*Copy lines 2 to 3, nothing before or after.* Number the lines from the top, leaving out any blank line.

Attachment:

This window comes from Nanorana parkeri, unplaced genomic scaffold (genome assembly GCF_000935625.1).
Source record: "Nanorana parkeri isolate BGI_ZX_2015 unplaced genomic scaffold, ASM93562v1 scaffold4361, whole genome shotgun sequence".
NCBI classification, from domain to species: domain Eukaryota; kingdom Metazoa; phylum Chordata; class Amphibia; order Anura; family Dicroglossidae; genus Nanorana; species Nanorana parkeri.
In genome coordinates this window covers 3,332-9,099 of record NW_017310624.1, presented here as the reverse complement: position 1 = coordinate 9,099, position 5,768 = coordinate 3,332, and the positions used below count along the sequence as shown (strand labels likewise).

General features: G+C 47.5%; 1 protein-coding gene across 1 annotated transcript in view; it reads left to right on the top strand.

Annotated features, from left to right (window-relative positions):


Source record: "Nanorana parkeri isolate BGI_ZX_2015 unplaced genomic scaffold, ASM93562v1 scaffold4361, whole genome shotgun sequence".
NCBI classification, from domain to species: domain Eukaryota; kingdom Metazoa; phylum Chordata; class Amphibia; order Anura; family Dicroglossidae; genus Nanorana; species Nanorana parkeri.